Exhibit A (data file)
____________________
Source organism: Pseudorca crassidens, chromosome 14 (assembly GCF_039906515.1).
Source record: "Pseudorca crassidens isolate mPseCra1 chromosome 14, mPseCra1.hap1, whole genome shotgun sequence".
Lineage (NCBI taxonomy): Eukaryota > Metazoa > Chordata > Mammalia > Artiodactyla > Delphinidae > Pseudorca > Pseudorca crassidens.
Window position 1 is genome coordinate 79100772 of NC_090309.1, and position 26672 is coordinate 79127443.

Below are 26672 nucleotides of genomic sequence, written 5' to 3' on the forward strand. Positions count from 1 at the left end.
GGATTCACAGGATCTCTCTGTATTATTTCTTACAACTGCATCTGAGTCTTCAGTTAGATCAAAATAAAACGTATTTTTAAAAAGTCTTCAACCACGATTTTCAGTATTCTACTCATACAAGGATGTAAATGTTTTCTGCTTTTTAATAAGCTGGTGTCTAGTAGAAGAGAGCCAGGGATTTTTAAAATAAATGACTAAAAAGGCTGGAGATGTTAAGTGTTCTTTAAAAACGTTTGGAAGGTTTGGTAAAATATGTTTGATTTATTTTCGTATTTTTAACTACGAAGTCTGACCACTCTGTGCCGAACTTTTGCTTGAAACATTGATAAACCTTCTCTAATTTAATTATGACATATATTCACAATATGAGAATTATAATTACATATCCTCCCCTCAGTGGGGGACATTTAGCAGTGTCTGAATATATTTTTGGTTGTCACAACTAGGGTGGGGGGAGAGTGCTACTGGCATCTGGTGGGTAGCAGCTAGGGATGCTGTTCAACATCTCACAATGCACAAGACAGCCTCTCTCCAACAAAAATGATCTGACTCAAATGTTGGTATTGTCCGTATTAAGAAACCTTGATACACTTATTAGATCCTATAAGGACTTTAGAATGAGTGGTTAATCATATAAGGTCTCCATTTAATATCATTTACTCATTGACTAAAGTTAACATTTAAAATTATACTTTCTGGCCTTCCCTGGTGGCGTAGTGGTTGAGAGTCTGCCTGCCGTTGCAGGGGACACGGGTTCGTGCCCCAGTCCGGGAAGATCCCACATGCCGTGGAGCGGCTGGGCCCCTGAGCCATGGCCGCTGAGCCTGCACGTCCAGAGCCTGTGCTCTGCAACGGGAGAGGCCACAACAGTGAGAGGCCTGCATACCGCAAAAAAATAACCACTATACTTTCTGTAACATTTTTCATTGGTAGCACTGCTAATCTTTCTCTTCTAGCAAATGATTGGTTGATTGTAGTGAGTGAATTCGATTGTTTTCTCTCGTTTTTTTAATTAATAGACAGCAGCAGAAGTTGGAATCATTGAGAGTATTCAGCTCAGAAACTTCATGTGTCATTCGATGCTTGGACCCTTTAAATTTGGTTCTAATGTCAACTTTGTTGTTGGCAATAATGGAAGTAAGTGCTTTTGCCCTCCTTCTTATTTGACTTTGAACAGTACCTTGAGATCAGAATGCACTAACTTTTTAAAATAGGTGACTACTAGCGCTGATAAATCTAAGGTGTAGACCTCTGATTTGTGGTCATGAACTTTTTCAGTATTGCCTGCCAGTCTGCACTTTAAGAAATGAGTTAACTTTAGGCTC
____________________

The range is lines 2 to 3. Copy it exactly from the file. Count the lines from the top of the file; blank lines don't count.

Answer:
Source record: "Pseudorca crassidens isolate mPseCra1 chromosome 14, mPseCra1.hap1, whole genome shotgun sequence".
Lineage (NCBI taxonomy): Eukaryota > Metazoa > Chordata > Mammalia > Artiodactyla > Delphinidae > Pseudorca > Pseudorca crassidens.